I finally get to the turn-around (I HATE this section – endless and slightly uphill.), and start heading back.  I see Beth (from the hash) and Linda Dewees (my buddy from Bishop and Ridgecrest).  I jog the best I can back to the aid station, but I am just feeling sluggish and not fast.  I get to Mile 26.0 in 6:30 (or a section pace of 18:14 and a net pace of 15:00 – darn!).

Now I start the climb back out of Two Harbors.  Even though the hill is steep, I prefer this kind of hill to the slow death inclines I just went through.  This is also the section where you don’t see a lot of people coming down the hill – these are the people that will struggle to make the cut-offs the rest of the way (and will possibly be leapfrogged forward by van).

I feel like I made good time going up the hill and passed a number of people who can’t walk as fast or have stubby little legs.  On the downhill, of course, I am being passed left and right by pretty much everyone.  Most folks have headphones on, so I can’t get in any decent conversations.

One gal just blows by me, though when she does, one of her gloves that is tucked into her Camelbak flies out.  I yell to her, but obviously, she can’t hear me; otherwise, we would have chatted.  I stop and pick up her glove and try to run it to her, but I cannot muster enough energy to run that fast.  I do get the next person to pass me to run it up to her.  (Hope she didn’t MEAN to do that.)

It’s quite windy on the downhill and I am not getting a lot of running in.  It’s quite annoying, because if I am just walking, that will definitely affect my ability to finish under 12 hours.  At least the ground is no longer slippery mud, but it is stiff adobe.  Each has their pros and cons.  Soft mud would feel good right about now, but I do have my Hokas for the extra padding at least.

I get back to Little Harbor in 1:43 (a 15:50 pace and now slowed back over 15 minutes per mile net pace).  Looks unlikely that I will break 12 hours now.

I edge around the puddle and go retrieve my string backpack so I will have it when I get back to the finish.  Since we are now into the latter half of the race (mileage here is 32.5), aid stations are offering various bonuses to the runners.

Here I get a nice mimosa (mostly orange juice per my request) and I decide that I would like to play one of their games this time.  The choices are cattle roping and horseshoes.  I don’t think I would be any good at (stationary plastic cow) roping, but I can throw stuff, so I do try the horseshoes.

I have to have them handed to me because I can’t bend all the way over, and the best I can muster is getting one within a horseshoe’s length of the post.  Still, it was fun to try.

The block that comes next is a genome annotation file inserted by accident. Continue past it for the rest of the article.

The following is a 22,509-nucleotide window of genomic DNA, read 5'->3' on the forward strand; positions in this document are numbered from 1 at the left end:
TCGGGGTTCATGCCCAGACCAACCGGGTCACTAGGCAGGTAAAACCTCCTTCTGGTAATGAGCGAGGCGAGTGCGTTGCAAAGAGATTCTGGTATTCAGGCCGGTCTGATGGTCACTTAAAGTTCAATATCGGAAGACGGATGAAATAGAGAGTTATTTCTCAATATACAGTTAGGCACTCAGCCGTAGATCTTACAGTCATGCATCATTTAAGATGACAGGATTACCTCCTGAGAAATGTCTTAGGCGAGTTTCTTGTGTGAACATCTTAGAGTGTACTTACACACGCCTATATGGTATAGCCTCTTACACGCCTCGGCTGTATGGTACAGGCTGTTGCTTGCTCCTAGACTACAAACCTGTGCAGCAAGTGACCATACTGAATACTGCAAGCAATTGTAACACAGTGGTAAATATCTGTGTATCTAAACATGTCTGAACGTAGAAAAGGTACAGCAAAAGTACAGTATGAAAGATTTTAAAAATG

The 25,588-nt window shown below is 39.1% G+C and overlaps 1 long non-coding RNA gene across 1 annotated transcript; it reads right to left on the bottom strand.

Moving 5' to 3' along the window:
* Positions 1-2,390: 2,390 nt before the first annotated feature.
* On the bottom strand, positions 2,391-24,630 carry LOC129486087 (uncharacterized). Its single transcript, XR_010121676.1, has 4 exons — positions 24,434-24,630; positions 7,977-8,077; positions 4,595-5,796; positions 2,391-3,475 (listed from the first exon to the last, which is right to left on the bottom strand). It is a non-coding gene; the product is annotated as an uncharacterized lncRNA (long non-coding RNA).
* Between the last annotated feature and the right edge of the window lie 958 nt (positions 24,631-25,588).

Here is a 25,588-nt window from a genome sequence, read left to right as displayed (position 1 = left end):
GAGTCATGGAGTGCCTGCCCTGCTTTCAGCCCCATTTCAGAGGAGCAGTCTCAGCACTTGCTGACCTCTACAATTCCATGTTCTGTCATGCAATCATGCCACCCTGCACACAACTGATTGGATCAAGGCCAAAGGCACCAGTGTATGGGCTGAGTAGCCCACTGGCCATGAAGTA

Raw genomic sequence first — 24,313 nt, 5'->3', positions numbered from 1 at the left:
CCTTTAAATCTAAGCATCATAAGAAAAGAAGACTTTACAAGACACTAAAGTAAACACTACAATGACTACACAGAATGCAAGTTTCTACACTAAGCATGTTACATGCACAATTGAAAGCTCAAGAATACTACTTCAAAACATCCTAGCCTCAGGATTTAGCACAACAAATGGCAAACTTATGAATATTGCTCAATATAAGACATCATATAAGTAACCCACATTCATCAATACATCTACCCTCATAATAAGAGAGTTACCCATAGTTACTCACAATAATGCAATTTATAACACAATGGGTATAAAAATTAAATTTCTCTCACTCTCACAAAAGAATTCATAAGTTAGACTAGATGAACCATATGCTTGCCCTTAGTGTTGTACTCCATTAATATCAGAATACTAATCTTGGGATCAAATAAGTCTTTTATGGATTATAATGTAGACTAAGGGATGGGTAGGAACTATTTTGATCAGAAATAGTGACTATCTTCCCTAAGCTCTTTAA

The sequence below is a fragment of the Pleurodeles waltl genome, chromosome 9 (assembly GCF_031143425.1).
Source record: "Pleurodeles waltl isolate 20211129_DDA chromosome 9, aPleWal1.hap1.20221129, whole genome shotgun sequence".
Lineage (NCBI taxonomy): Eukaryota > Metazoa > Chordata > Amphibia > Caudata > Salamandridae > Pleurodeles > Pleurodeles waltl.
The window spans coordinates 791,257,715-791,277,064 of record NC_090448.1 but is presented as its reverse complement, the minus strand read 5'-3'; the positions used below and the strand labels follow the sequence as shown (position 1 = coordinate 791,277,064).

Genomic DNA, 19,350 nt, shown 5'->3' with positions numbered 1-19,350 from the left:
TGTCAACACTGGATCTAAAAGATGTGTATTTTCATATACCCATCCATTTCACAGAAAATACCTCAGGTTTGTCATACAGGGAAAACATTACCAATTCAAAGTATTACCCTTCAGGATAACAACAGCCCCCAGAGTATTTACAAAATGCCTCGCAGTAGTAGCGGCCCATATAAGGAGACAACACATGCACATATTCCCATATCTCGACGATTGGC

Now I head out of Little Harbor, and it’s back on that aforementioned winding, endless fire-road (now uphill instead of downhill).  A bison has been spotted nearby the aid station – close enough to see, far away enough to not be dangerous.  Cool wilderness.

I spot Beth behind me but she hasn’t caught me yet.  She must be struggling a bit, too (though she did start an hour after me, so I can’t be too excited).  When I finally climb out of Little Harbor and get by the 50K turn-around Aid Station, we turn in a different direction and head downhill briefly, but pretty much immediately start heading uphill again.

When it finally flattens out (but it really is a slow uphill climb), that means that I am getting close to Eagle’s Nest Aid Station (and more fun?).  I pass Hal Winton just before I get into the aid station.  He looks pretty spry for an 85 year-old runner (but he did start about 12 hours before me) and he gives me a nice strong handshake.

I go back and forth between several people.  Someone runs past me, I walk past them when they fade.  I think it’s gratifying for me and annoying for them.  There are a few that I thought were far ahead of me that I essentially catch up to at Eagle’s Nest.

I managed a 14:06 average pace on this section, so I reward myself with half of a Pabst Blue Ribbon beer and a chunk of buffalo burger.  Mmm.

Now I got some more uphill to the Pumphouse Hill Aid Station.  My feet are really hurting, most notably on the tops of my feet.  I stop to try and adjust my shoes.  When I loosen the laces, I realize that I had tied them so tight, the tongue was pinching my foot (the Hoka tongue is flat and can pinch unlike most other shoe tongues).  Once I loosened it, it felt bad for a while because I have a blood blister on the tops of my feet and it hurts!  But it started to feel better after a while. (This may be my last go-round with the Hokas because they have caused me all types of problems.)

I just keep walking and walking, walking and walking.  Right around the Bald Eagle Preserve, I walk for a while with a Chinese guy who is walking also.  We have a nice conversation and the good news is that I may see him at other races because he is local – Jeff Liu.  Soon enough, he becomes bored with the pedantic pace and starts jogging.  Bye.  (I may well still catch him up later, though.)

Despite the uphill and all walking, I do get to the Pumphouse AS in a 15:38 pace and am maintaining a close to 15:00/mile pace for the race.  I know there is the paved downhill section coming up in a few miles, but I don’t feel like I have the same gumption to break 12:00 as I did a few years ago (when I thought I would get a non-finish if I didn’t finish under 12:00).